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About tsaven

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  1. tsaven

    [1.3] - Modular Kolonization System (MKS)

    This is normal. KSP doesn't process crafts in the background at all, once they're loaded it uses a "catch-up" mechanic in six hour chunks at a time. You can see this in effect if you quickly open the resources tab just after loading the vessel.
  2. On that generation of CPU, not really. Take the usual path of throwing voltage at it to get the clock speeds up, then throwing cooling at it to keep the temperatures under control, and hope you won the silicon lottery. OCing isn't great for any CPUs, but it's not like we're trying to get our chips to last for 10 years or something. But you can easily knock a solid 20c off your temperatures! And all you'll have to do is spend like a hundred bucks on the special tools and goop and totally void your warranty!
  3. Sadly this is true. The single-thread gains have been maaaaaybe 5% for each generation, although voltage requirements have improved which makes OCing easier. And if you're not planning on OCing then there's no reason to spend extra on the K version of the processor (the only difference in the i5-8600 vs i5-8600K is the unlocked multiplier). KSP especially will see a noticeable boost in performance from a good OC, 5ghz is easy to hit without doing anything weird. If you wanna go really nuts you can start de-lidding the CPUs and replacing the crappy thermal interface material with liquid metal, which gives a huge drop in temperatures and has seen people getting past 5.3 or 5.4GHz. But that's pretty sketchy and a lot more risk/cost for decreasing performance rewards.
  4. Yup. And the only reason that single-core performance appears different between them at all is because the i7 is clocked 100mhz higher (which again, it's an unlocked processor. Clock it to whatever you want). Hyper-threading is a way of faking more cores on the processor. Even though the i5 and the i7 both have the exact same number of physical cores (six), the hyper-threading feature of the i7 makes your computer think that the i7 actually has 12. For some applications this is very useful. But for single-threaded stuff like gaming it doesn't matter. I often compare the i7 to a pickup truck, and the i5 to a car. Sure the pickup truck is more powerful if you need its capabilities, but if all you're doing is transporting a single person then it doesn't matter which vehicle you chose. The speed limit is the same, they'll both get there in the same amount of time and you might as well use the cheaper option.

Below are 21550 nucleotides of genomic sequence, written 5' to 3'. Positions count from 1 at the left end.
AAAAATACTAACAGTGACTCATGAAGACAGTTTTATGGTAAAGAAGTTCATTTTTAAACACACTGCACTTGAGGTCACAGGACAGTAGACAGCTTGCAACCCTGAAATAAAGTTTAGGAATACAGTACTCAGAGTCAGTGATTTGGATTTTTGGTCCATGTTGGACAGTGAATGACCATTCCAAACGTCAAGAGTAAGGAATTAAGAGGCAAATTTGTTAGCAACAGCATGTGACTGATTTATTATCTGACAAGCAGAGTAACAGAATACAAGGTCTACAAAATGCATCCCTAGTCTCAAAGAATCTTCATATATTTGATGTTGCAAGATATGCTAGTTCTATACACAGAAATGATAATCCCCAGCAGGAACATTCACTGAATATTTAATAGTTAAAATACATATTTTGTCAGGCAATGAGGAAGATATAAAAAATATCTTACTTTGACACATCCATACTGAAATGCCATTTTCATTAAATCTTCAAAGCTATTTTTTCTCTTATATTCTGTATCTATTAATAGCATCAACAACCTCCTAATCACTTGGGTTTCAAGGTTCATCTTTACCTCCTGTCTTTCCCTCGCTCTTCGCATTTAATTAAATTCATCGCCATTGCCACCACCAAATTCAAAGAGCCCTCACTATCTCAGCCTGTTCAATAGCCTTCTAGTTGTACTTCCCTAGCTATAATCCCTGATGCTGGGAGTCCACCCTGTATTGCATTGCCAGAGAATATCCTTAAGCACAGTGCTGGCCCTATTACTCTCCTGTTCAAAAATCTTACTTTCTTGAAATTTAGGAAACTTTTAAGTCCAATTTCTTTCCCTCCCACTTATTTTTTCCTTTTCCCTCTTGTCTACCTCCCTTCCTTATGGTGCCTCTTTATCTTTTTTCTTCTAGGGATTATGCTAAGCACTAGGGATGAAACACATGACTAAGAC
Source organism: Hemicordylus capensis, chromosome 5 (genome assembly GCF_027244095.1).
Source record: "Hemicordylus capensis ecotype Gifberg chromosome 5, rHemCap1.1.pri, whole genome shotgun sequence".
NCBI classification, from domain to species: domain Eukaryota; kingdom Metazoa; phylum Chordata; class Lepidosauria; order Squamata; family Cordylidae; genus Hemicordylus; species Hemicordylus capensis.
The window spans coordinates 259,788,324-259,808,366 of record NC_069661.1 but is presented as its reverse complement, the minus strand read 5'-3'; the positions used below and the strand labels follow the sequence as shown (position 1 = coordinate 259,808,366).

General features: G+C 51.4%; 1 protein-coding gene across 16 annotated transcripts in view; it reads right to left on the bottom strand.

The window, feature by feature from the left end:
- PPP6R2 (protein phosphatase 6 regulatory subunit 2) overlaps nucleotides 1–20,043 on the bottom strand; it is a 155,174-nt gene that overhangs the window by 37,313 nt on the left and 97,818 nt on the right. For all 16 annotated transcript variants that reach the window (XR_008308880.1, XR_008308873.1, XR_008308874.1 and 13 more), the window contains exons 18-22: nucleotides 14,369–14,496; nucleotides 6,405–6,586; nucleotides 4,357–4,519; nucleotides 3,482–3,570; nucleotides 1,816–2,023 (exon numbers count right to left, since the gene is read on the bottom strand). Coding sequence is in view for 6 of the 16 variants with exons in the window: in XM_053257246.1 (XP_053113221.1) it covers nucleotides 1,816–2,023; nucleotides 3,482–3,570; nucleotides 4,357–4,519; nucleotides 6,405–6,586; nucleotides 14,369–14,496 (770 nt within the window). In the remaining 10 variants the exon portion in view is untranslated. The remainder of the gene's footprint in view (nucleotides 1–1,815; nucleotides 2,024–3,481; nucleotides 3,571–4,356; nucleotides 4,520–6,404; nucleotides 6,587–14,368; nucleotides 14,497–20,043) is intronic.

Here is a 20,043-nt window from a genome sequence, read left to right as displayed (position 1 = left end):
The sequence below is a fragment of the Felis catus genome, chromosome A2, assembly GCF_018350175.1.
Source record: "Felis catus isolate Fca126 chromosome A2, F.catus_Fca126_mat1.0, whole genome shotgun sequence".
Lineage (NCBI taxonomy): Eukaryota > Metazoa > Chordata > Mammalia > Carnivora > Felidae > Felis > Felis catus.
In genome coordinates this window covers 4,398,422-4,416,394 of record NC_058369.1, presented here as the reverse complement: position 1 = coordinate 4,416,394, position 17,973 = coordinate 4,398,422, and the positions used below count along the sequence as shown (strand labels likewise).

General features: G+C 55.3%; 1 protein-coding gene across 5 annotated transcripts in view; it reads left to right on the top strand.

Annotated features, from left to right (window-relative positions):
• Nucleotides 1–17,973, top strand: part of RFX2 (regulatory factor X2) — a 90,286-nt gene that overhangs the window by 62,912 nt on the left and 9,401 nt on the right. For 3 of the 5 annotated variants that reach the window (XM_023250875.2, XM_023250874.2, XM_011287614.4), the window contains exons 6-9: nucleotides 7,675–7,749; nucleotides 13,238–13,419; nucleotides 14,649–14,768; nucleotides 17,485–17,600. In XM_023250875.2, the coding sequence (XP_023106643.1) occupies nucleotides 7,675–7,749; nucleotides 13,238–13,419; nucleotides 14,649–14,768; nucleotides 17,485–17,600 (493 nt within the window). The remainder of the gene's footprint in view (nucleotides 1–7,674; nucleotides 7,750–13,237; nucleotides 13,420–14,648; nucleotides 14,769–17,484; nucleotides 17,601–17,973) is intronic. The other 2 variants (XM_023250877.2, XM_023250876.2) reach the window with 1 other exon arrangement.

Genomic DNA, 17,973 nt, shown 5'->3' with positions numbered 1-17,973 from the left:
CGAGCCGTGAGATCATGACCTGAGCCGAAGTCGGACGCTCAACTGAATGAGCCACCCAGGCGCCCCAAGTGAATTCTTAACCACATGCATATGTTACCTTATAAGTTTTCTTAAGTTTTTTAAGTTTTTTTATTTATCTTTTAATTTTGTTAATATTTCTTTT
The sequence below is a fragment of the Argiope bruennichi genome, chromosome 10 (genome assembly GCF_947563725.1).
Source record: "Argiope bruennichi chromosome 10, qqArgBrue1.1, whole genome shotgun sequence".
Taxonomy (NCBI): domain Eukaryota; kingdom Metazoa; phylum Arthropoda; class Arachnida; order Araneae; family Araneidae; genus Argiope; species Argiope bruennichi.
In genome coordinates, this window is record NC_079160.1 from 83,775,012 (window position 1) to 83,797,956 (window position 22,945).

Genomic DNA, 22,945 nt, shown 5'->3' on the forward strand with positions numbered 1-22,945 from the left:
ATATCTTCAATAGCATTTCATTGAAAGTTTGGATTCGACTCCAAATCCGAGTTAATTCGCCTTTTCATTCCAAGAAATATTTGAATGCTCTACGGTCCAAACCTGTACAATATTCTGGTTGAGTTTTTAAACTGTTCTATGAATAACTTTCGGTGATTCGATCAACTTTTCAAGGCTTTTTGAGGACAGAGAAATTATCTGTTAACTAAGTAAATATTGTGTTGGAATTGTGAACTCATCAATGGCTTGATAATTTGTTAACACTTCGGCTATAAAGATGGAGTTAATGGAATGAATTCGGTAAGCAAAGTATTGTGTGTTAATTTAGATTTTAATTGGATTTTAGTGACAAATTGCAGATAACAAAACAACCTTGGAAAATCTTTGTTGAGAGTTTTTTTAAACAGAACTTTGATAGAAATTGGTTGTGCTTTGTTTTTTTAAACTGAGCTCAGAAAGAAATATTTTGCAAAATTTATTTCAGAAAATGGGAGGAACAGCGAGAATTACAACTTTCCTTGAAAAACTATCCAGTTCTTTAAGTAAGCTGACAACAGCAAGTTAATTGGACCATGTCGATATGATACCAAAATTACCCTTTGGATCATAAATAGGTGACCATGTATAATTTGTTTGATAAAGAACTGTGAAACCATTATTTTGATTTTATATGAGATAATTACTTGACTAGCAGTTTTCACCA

5. The only difference between the i7-8700k and the i5-8600k is a little bit of extra cache, and hyperthreading. Besides that they are identical; same number of cores, same die process, same everything. Even the tiny difference in clock speed doesn't matter because they're unlocked processors; run them at whatever frequency you want. Hyperthreading doesn't help games at all, and realistically cache doesn't matter much either. The primary thing that matters for game performance (and in KSP, almost the only thing that matters) is single-thread performance which is determined almost exclusively by clock speed. That's not to say that Hyper-threading isn't useful, in some applications it can give very noticeable performance improvements (applications such as industrial video rendering, graphic design, and other workloads that are heavily multi-threaded can see large performance gains especially). However, 99% of users will never see that kind of workload on a regular basis and are probably just buying an i7 because of Intel's fantastic marketing team who's managed to convince them that it's required.
  6. An i7 is a waste of money for 99% of gaming, and especially so for KSP. An i5-8600K will give you identical performance and save you over $120, which you could simply pocket or spend on a bigger radiator to do some OCing (which WILL help for KSP). And if this is primarily for KSP, the graphics card won't matter much either. You might as well re-use your existing card and only upgrade once you want to play games that actually require it. Maybe let prices drop a little bit more now that the crypto bubble is collapsing. I went from a similar setup to you (i5-4590) to my current rig (i5 8600k, OCed to 5.2ghz, de-lidded with a 280mm radiator) and my framerate more than doubled.